the best bird feeder.
The diet of the Carolina Chickadee is made up of 80 to 90 percent insects and spiders. In fact, each one of these backyard favorites must find between six and nine thousand caterpillars to raise just one clutch of young to maturity.
So, if birds need bugs—lots and lots of them—the best way to support bird populations is to provide more habitat where insects can thrive. In his recently published book, Nature’s Best Hope: A New Approach to Conservation That Starts in Your Yard, University of Delaware professor and Natural Lands Trustee Doug Tallamy asserts that, in light of habitat loss and a changing climate, we can no longer rely solely on nature preserves and public lands to provide enough habitat for insects and everything else that depends on them to sustain life as we know it. We must begin to fill our own yards, urban parks, and roadsides with native trees, shrubs, and other plants based on their benefit to insect life.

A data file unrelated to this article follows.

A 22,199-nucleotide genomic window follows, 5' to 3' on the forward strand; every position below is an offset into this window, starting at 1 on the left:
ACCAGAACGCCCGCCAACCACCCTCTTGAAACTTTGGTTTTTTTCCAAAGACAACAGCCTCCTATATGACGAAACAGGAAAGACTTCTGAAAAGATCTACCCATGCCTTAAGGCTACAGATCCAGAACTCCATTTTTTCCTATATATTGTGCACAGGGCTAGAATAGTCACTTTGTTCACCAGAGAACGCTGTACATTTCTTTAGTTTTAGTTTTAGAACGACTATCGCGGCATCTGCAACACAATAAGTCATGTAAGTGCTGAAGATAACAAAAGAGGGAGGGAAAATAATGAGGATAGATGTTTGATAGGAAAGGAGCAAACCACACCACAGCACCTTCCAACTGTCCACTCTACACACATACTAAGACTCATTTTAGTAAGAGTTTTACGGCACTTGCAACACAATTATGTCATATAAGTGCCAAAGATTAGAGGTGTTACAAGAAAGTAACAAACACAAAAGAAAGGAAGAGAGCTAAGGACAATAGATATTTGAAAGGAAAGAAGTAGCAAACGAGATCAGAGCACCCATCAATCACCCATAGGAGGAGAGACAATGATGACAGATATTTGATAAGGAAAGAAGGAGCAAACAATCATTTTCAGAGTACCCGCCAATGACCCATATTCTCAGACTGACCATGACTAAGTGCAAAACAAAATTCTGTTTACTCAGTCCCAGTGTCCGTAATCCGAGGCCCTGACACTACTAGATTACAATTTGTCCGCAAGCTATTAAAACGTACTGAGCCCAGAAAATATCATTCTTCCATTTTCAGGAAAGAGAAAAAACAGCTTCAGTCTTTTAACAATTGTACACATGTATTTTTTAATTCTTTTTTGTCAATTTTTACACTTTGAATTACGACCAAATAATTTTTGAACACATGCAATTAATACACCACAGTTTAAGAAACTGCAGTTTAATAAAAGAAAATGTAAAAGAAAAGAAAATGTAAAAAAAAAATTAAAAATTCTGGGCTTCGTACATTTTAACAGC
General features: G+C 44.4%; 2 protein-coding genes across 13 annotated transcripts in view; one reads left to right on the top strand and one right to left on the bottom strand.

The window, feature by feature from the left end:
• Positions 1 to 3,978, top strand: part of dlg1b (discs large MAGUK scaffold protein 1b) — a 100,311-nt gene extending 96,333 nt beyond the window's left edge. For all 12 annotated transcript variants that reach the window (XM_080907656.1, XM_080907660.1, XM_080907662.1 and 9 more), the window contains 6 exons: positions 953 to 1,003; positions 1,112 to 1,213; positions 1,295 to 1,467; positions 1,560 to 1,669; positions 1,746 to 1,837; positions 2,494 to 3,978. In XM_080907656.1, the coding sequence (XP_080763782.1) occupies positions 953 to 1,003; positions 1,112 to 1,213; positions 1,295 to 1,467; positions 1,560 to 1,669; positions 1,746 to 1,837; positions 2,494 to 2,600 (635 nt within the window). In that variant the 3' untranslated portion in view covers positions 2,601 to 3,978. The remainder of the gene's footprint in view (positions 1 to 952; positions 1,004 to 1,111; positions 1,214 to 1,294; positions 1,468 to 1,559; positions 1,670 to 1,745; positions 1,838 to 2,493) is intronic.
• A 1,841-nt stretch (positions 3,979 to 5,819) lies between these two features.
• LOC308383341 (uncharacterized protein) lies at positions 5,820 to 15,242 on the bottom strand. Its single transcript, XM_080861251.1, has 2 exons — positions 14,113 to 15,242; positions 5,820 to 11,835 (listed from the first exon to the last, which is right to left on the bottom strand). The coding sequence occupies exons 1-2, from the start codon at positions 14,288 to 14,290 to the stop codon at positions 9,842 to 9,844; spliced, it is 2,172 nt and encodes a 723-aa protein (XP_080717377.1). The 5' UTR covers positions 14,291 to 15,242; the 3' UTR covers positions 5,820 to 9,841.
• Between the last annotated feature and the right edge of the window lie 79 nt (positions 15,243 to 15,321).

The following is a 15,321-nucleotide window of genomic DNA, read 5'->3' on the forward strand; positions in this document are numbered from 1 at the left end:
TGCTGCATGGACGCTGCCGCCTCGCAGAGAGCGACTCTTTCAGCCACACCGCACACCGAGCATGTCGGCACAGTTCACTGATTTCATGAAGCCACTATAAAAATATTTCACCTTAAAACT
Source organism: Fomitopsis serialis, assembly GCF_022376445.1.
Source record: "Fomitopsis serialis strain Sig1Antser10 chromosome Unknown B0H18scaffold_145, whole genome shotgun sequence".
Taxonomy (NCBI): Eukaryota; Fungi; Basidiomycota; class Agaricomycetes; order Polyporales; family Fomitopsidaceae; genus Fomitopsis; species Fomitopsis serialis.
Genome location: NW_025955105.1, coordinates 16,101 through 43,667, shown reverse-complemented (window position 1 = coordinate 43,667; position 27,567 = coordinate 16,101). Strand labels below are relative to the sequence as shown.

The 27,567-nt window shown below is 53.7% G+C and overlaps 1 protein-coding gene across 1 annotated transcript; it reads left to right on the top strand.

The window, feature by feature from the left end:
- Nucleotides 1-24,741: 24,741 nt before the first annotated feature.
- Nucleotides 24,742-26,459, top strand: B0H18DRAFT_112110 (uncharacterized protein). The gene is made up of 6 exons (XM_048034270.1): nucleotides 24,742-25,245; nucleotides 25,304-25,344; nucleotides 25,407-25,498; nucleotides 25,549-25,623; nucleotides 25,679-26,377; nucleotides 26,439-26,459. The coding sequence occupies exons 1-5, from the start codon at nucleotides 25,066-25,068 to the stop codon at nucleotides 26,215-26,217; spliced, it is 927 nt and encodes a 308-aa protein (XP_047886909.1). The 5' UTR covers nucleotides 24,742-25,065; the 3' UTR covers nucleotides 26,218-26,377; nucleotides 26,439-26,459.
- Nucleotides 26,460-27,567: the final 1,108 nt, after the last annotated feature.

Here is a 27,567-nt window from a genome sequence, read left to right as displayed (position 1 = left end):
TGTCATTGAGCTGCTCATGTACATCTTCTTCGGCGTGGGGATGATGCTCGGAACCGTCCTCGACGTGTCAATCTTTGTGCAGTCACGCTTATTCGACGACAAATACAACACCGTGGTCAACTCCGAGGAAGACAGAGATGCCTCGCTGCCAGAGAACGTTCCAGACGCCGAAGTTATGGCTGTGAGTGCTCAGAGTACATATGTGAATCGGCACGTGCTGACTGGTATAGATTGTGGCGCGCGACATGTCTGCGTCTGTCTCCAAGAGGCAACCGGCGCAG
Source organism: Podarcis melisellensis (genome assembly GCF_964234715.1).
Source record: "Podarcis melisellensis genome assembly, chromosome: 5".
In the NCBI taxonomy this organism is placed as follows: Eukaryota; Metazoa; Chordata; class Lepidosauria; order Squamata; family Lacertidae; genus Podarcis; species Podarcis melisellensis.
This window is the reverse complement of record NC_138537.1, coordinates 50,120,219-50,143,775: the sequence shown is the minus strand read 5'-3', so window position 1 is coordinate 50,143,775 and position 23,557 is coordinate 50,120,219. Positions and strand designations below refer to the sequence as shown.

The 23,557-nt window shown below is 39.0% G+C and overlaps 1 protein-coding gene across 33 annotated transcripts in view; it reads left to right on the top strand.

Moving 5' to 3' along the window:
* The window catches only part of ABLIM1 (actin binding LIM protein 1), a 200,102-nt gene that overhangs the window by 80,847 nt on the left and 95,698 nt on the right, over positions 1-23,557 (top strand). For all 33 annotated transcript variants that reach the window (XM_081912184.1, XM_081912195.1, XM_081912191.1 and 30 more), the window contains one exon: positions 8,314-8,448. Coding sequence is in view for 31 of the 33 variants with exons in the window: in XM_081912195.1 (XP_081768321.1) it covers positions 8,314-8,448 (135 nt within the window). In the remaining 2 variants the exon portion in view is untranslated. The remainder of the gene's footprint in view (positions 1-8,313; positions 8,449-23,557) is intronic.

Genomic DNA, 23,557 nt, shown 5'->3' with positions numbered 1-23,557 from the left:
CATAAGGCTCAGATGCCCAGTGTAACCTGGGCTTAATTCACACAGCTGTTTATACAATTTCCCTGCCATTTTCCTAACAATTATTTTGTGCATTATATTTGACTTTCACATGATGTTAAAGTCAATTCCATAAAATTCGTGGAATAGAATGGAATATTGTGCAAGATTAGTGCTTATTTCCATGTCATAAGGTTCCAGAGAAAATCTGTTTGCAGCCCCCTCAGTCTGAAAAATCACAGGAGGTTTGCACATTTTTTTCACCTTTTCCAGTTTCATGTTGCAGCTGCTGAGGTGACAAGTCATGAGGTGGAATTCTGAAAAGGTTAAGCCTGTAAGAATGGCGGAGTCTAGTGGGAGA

Tallamy identifies native oaks, willows, and cherries as keystone plants: they support significantly higher numbers of insect species than other types of trees. He is especially partial to the mighty oak. “Oaks in the Mid-Atlantic region support hundreds of caterpillar species—577 to be exact—making oaks by far the best plants to include at home if you want to support food webs.”
Discover the best caterpillar hosts for your zip code at www.nwf.org/NativePlantFinder